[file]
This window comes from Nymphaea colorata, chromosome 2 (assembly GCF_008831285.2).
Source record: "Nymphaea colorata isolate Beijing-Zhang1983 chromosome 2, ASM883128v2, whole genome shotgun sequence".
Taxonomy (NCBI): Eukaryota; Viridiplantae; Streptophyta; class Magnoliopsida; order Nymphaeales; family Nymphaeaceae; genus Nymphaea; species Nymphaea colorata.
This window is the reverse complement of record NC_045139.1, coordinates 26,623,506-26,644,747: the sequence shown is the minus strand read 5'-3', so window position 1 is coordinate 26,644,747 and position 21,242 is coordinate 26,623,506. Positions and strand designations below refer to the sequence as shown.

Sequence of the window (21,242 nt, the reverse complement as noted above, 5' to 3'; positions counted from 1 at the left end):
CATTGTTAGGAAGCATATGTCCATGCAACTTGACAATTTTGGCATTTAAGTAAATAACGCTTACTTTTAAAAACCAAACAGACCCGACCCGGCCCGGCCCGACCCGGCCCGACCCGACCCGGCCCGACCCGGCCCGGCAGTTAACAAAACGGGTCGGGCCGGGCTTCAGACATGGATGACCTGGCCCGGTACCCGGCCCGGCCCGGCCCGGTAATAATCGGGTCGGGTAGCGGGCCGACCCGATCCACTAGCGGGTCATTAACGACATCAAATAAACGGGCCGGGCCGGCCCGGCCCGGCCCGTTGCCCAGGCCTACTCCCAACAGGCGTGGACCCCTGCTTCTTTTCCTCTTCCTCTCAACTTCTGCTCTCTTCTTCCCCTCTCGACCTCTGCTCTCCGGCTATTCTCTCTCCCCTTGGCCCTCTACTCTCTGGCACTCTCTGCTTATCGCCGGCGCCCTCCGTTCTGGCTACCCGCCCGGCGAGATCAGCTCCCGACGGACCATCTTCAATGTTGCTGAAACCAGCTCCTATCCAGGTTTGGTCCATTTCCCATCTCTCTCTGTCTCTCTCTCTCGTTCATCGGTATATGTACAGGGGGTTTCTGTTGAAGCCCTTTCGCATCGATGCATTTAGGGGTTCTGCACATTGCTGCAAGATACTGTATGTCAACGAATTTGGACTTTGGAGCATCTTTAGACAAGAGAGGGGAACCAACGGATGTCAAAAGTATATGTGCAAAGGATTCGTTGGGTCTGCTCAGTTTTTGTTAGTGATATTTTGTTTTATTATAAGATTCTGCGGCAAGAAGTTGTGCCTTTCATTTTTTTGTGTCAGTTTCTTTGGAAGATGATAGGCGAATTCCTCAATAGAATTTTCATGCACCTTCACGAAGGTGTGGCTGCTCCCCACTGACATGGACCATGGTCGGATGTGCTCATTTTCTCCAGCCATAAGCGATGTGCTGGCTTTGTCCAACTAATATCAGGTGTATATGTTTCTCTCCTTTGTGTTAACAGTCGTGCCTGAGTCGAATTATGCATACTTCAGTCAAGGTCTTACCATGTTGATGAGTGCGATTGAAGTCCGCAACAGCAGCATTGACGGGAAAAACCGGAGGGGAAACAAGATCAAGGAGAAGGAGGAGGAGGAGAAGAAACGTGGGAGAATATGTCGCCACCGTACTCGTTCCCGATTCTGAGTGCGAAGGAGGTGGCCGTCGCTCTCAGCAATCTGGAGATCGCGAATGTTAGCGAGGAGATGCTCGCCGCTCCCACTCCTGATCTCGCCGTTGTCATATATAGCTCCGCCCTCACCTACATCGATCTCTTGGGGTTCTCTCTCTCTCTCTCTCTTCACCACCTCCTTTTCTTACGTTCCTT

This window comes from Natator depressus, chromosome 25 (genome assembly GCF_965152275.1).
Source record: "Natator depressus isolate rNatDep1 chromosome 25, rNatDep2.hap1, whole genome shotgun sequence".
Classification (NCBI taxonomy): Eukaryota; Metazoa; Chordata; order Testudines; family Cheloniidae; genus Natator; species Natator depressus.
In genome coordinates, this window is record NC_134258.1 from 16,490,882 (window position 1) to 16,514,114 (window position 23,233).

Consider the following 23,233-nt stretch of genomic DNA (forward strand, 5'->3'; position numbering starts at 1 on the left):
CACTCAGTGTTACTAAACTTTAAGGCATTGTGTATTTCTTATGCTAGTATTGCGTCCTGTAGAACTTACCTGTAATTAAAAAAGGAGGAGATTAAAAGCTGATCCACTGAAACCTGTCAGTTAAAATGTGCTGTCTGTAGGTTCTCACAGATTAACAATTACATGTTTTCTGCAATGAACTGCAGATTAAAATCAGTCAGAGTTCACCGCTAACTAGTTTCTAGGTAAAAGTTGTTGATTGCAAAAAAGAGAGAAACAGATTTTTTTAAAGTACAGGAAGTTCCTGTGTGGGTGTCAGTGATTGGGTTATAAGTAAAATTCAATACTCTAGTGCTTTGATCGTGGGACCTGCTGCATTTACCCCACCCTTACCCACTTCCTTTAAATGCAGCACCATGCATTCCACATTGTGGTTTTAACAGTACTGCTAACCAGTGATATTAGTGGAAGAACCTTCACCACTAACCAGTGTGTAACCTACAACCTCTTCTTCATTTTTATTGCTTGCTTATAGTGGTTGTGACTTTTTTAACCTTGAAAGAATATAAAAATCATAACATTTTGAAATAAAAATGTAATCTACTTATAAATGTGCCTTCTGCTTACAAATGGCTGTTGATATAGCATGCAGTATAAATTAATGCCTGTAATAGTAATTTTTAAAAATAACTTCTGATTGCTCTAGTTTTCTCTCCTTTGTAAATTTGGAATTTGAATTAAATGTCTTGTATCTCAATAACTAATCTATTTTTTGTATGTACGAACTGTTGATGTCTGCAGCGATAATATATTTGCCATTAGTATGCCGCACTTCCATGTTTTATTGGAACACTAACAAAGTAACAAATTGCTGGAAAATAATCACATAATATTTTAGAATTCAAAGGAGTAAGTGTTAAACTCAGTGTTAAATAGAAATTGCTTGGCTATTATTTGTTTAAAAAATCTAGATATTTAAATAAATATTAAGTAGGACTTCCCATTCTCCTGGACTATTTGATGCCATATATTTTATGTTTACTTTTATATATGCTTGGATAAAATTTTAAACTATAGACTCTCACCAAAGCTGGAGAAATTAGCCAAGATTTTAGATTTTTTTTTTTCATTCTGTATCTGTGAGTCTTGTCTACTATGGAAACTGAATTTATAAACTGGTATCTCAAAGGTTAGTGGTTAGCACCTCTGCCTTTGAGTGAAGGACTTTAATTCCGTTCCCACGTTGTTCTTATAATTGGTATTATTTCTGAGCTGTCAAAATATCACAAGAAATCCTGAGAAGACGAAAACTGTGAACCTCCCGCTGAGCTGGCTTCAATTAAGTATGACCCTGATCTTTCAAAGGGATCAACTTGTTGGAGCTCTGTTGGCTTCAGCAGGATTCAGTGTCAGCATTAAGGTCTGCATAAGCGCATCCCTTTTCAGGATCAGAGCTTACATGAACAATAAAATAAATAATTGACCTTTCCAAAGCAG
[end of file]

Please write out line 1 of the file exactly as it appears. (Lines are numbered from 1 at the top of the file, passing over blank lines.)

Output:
This window comes from Nymphaea colorata, chromosome 2 (assembly GCF_008831285.2).